Cooks and food preparation workers prepare, season, and cook a wide range of foods—from soups, snacks, and salads to entrees, side dishes, and desserts. They work in a variety of restaurants, as well as other places where food is served, such as grocery stores, schools and hospitals. Cooks prepare and cook meals while food preparation workers assist cooks by performing tasks, such as peeling and cutting vegetables, trimming meat, preparing poultry, and keeping work areas clean and monitoring temperatures of ovens and stovetops.
Specifically, cooks measure, mix, and cook ingredients according to recipes, using a variety of equipment, including pots, pans, cutlery, ovens, broilers, grills, slicers, grinders, and blenders. Food preparation workers perform routine, repetitive tasks under the direction of chefs, head cooks, or food preparation and serving supervisors. These workers prepare the ingredients for complex dishes by slicing and dicing vegetables, and making salads and cold items. They weigh and measure ingredients, retrieve pots and pans, and stir and strain soups and sauces. Food preparation workers may also cut and grind meats, poultry, and seafood in preparation for cooking. They also clean work areas, equipment, utensils, dishes, and silverware.
Larger restaurants and food service establishments tend to have varied menus and larger kitchen staffs. Teams of restaurant cooks, sometimes called assistant or line cooks, each work an assigned station that is equipped with the types of stoves, grills, pans, and ingredients needed for the foods prepared at that station. Job titles often reflect the principal ingredient prepared or the type of cooking performed—vegetable cook, fry cook, or grill cook, for example.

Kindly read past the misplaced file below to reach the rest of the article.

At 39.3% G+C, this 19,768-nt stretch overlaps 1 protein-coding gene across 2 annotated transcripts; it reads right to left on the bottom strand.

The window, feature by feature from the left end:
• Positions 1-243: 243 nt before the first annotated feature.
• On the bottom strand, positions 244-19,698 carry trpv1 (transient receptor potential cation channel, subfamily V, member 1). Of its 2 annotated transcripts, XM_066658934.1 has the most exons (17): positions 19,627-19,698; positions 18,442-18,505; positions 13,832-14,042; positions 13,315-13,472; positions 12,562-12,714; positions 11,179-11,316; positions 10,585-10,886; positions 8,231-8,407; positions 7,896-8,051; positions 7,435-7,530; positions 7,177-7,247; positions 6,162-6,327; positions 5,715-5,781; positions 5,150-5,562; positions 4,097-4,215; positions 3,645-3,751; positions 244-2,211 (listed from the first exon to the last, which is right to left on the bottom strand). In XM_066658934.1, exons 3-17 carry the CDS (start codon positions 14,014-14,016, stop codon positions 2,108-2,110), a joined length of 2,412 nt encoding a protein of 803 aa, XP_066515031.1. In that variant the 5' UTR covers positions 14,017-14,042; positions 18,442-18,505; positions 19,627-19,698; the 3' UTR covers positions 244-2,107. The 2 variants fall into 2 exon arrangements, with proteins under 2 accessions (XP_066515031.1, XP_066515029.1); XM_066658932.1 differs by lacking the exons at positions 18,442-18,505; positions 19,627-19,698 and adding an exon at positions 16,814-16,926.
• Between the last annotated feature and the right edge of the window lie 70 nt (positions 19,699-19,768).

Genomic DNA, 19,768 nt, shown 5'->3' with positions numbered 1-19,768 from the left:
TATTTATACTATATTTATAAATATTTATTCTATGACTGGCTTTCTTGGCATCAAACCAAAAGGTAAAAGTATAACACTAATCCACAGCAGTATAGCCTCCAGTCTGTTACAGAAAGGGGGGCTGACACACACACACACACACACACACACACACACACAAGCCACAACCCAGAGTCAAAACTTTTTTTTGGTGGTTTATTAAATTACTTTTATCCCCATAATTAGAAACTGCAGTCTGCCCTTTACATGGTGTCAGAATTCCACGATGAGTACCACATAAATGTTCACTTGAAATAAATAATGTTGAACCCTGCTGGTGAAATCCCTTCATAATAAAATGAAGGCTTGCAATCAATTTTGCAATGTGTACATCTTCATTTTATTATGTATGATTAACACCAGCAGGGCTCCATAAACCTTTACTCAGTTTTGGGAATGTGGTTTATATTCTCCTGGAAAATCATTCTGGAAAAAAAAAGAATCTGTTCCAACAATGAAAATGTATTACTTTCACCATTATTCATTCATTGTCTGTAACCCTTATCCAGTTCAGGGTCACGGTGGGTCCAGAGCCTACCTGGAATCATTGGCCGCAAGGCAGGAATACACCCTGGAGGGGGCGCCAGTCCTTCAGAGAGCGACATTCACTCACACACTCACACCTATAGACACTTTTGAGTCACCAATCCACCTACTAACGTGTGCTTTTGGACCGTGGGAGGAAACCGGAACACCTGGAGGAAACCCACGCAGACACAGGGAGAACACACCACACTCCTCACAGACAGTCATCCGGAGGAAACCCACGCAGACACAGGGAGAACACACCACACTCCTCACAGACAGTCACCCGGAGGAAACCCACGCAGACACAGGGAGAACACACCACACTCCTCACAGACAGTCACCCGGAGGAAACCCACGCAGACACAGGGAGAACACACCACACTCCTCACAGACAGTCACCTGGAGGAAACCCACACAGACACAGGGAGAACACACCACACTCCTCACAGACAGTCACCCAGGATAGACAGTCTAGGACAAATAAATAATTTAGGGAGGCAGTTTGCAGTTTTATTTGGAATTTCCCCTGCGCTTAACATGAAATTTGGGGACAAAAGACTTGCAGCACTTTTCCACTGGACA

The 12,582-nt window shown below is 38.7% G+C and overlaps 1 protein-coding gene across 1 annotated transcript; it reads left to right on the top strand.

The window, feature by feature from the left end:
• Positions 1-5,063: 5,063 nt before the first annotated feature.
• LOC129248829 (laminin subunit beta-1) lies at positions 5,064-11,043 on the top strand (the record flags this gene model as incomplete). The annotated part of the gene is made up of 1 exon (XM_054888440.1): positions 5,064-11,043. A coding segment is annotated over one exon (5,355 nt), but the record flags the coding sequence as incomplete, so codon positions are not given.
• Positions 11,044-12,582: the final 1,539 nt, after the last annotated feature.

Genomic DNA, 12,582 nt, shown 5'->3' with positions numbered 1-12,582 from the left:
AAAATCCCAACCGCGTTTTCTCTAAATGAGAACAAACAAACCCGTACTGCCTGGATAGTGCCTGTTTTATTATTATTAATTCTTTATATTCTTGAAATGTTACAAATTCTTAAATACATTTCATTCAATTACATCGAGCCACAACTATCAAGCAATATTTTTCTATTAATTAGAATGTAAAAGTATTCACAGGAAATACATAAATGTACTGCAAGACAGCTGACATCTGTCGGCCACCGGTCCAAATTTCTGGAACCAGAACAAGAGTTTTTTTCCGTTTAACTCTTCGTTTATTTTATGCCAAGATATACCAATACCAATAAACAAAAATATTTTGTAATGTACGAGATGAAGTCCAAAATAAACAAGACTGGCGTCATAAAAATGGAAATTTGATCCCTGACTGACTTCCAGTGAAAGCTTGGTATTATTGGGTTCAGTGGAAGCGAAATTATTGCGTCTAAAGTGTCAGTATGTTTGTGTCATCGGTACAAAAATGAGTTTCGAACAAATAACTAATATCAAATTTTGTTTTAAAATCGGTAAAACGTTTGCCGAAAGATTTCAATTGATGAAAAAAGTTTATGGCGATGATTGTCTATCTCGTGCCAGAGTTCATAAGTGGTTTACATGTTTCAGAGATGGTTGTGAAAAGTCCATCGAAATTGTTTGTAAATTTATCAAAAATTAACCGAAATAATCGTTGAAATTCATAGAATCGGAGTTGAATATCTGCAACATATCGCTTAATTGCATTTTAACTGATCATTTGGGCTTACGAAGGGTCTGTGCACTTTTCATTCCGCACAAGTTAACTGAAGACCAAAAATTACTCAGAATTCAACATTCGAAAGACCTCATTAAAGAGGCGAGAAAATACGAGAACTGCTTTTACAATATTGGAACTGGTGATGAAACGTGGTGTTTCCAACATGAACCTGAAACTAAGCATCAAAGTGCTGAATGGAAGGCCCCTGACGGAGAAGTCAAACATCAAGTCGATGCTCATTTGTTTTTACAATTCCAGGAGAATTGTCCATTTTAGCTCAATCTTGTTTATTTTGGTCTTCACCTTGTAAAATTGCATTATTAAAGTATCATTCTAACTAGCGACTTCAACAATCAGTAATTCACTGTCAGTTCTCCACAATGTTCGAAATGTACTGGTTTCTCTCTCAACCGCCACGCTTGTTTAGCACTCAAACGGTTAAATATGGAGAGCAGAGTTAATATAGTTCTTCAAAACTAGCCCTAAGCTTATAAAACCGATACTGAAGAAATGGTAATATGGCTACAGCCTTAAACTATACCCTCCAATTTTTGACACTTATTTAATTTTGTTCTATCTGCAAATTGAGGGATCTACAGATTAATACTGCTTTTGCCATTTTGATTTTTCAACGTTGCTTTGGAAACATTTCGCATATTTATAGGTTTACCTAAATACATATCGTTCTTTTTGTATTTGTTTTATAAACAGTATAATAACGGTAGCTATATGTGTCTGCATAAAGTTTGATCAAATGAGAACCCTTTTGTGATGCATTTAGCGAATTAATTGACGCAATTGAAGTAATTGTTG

The number, type, and responsibilities of cooks vary depending on where they work, the size of the facility, and the complexity and level of service offered. Institution and cafeteria cooks, for example, work in the kitchens of schools, cafeterias, businesses, hospitals, and other institutions. For each meal, they prepare a large quantity of a limited number of entrees, vegetables, and desserts according to preset menus. Meals are generally prepared in advance so diners seldom get the opportunity to special order a meal. Restaurant cooks usually prepare a wider selection of dishes, cooking most orders individually. Short-order cooks prepare foods in restaurants and coffee shops that emphasize fast service and quick food preparation. They grill and garnish hamburgers, prepare sandwiches, fry eggs, and cook French fries, often working on several orders at the same time. Fast food cooks prepare a limited selection of menu items in fast-food restaurants. They cook and package food, such as hamburgers and fried chicken, to be kept warm until served.